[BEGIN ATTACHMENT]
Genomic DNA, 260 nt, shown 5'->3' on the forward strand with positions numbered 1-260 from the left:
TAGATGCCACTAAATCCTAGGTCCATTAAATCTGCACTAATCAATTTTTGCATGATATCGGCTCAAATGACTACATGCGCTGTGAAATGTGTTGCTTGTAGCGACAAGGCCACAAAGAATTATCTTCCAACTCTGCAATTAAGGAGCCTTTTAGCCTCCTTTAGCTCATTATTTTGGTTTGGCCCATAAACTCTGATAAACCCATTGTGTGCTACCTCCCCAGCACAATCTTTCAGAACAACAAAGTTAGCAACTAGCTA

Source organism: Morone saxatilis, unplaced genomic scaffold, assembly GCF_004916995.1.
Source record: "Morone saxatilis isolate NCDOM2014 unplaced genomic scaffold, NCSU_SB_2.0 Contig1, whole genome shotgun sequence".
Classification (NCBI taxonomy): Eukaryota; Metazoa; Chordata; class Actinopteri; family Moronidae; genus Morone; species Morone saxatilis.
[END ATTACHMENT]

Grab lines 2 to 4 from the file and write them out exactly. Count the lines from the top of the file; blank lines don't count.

TAGATGCCACTAAATCCTAGGTCCATTAAATCTGCACTAATCAATTTTTGCATGATATCGGCTCAAATGACTACATGCGCTGTGAAATGTGTTGCTTGTAGCGACAAGGCCACAAAGAATTATCTTCCAACTCTGCAATTAAGGAGCCTTTTAGCCTCCTTTAGCTCATTATTTTGGTTTGGCCCATAAACTCTGATAAACCCATTGTGTGCTACCTCCCCAGCACAATCTTTCAGAACAACAAAGTTAGCAACTAGCTA

Source organism: Morone saxatilis, unplaced genomic scaffold, assembly GCF_004916995.1.
Source record: "Morone saxatilis isolate NCDOM2014 unplaced genomic scaffold, NCSU_SB_2.0 Contig1, whole genome shotgun sequence".